#12DaysofSketchnoting Day 3: Communication/Creative Communicator

So for today’s portion of #12DaysofSketchnoting we have to describe Communication/Creative Communicators. This boggled my mind at first, but that happens at times, especially in the AM now that I drink half-caf coffee.

As a history teacher the first thing that popped into my head was President Reagan, due to his nickname “The Great Communicator.” Bizarre…yes, but par for what goes on inside my mind. Should I try and draw him, or an unfinished movie poster title such as “Bedtime for Bon…” with a partially drawn monkey. My drawing ability is not good enough to draw President Reagan and I was not sure if anyone would get the movie reference. The ideas were non-starters.

I had to do a hard reset and rethink how I could approach today’s topic. I decided to incorporate a blog post to explain my Sketchnote; it would be better explained in that context, than as a standalone image.

On to my Sketchnote:

I believe I can communicate well, for as non-linear as I think. I do lecture more than I should, but I try to make my classroom more of a discussion setting. While doing this, I try and relate issues to local/personal experiences, I have been known to be melodramatic, use various accents, and even act out and model situations. If nothing else, students can recall my bizarre actions, some can even recall the points I was trying to make.

Since communication is a two-way street, listening is a major component of communication. Actually, not just listening, but giving students a legitimate voice in their own educational experience. Listen to them, but put what they say to use, give them a sense of…on second thought, not even a sense, but actual ownership of their experience in your classroom.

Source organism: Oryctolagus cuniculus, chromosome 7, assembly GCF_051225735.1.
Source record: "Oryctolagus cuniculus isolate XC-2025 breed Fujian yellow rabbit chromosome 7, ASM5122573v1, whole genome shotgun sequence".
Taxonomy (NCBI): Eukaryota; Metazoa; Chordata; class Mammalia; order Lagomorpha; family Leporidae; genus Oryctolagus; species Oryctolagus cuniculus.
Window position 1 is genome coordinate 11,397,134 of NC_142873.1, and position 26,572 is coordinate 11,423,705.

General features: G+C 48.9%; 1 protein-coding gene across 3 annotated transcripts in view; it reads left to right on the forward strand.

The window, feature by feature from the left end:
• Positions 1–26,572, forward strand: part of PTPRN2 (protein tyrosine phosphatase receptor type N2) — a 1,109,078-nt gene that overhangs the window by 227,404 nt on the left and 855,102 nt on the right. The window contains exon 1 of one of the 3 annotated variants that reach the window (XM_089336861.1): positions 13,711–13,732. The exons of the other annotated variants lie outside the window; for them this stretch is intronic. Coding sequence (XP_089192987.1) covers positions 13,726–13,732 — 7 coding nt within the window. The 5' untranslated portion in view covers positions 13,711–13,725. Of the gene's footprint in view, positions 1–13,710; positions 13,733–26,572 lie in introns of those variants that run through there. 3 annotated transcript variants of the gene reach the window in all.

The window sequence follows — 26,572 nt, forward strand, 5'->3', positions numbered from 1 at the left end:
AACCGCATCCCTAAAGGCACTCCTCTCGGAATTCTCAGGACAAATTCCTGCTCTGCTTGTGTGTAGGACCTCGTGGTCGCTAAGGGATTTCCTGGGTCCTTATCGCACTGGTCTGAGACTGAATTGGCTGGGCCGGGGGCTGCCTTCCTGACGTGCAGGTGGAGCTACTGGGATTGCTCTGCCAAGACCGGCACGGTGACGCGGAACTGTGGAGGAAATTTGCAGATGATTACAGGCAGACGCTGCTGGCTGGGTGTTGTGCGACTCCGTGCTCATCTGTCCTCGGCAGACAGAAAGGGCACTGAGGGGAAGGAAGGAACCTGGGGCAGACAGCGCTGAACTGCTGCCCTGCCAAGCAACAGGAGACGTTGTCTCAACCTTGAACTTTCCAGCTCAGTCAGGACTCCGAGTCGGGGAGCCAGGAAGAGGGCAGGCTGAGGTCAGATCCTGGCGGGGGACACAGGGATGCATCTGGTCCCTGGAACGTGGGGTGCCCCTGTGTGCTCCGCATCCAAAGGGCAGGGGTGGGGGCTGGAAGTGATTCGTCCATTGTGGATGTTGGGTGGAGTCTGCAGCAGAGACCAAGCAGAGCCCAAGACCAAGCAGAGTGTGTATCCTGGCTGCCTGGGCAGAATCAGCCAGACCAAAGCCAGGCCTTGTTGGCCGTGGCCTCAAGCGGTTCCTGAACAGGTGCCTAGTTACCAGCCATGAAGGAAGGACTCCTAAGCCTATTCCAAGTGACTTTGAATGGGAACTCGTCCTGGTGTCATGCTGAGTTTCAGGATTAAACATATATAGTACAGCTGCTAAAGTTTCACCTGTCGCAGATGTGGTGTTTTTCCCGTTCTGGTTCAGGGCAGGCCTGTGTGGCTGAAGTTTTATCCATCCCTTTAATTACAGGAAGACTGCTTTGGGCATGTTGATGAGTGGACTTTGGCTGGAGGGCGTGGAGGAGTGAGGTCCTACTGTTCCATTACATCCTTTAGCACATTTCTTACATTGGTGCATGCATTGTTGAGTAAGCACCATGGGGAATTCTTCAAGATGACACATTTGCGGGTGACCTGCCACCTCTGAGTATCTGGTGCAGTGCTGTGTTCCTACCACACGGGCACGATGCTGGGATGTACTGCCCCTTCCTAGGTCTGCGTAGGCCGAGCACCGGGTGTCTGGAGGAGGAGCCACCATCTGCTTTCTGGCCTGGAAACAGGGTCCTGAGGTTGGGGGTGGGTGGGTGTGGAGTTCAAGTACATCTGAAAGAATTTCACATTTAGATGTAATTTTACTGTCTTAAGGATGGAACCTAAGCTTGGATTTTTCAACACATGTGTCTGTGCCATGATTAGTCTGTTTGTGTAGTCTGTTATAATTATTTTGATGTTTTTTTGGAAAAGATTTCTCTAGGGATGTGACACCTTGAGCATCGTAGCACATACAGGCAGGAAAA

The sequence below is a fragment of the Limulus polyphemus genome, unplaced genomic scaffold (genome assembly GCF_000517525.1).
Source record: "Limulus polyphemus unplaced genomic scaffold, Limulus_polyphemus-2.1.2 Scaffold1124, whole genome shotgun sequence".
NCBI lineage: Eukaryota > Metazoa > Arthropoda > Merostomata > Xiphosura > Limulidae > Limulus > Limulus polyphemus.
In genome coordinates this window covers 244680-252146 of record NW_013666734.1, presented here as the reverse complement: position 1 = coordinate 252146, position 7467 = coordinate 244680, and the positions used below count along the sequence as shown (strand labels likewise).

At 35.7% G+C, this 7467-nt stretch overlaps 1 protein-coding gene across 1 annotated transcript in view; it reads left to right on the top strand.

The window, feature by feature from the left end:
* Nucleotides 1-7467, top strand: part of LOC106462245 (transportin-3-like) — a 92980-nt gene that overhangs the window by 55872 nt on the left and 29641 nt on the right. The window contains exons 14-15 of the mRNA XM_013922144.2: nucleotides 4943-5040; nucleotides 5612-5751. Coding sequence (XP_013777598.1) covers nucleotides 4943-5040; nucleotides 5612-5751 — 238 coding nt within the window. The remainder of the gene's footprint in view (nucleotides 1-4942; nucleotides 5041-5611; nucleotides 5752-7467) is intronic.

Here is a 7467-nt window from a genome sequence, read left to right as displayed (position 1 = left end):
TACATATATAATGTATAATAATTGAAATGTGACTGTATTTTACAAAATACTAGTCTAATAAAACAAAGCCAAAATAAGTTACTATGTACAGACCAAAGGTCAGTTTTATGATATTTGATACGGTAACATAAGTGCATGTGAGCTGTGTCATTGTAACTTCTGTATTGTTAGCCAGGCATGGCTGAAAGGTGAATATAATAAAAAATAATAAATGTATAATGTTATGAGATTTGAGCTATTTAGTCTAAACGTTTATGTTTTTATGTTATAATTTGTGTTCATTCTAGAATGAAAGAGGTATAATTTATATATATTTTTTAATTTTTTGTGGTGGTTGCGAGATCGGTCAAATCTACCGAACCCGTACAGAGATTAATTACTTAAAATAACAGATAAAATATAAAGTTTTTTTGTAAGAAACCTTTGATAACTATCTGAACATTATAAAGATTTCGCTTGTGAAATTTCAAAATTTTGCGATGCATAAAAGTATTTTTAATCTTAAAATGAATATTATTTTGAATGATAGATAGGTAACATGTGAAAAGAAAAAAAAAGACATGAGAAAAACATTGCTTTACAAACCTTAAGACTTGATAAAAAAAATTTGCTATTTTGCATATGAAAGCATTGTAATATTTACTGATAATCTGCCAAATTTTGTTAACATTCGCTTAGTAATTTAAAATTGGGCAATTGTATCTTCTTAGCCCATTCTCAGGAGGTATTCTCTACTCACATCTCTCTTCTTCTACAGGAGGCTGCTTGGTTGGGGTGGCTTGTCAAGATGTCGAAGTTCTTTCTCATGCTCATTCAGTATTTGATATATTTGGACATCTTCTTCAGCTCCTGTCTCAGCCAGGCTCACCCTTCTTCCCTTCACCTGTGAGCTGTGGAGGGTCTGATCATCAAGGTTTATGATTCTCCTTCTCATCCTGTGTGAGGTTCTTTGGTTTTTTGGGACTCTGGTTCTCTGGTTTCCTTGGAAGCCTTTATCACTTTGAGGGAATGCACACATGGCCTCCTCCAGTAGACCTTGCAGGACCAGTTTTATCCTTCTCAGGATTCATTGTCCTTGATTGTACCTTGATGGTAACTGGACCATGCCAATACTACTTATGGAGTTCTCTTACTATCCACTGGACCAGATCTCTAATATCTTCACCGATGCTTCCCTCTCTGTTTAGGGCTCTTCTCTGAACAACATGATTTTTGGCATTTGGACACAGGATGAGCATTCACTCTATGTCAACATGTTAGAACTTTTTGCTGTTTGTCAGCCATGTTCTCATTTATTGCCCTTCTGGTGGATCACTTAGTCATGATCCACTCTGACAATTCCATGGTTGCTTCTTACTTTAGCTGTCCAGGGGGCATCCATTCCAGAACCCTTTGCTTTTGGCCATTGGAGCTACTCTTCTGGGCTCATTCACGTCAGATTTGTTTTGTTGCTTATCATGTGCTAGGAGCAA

The Sketchnote below is the mishmash of visuals bouncing around in my head as I thought about and typed this today.

Digital Breakout.edu: My first attempt

At this past February’s PETE and C  in Hershey, PA, I learned more about a concept called Breakout.edu.  The premise is that students or adults solves a series of puzzles and/or problems to achieve a predetermined learning goal.  Breakout.edu allows for critical thinking,  collaboration, and creativity.

These lessons can be either digital in nature or actual physical lock and puzzle boxes.  There is a growing and strong support network for teachers online, with numerous resources, but that is a topic for another blog post.

I chose to work with a digital breakout to start, it is free and I have access to all of the necessary online resources.

This post is currently under construction.

EverFi Teacher Sign Up

I am blogging about my EverFi trial run with my students.  While our school is in the throes of Keystone Testing, I thought it best to take a side excursion with a lesson on Digital Citizenship; students are sometimes fried from 3-4 periods of standardized testing so why pile on.  There is also a lesson on STEM Education, but I am not attempting that with my students as of yet.

Starting out with EverFi is easy, the URL for the site is www.everfi.com/loginIf your school is not listed in the drop down menu while creating an account, it may take a bit of time to become verified.  You could also email my contact at EverFi Alyssa Mahramus, her email is amahramus [at] everfi.com, I checked with her about publishing her email before posting it here.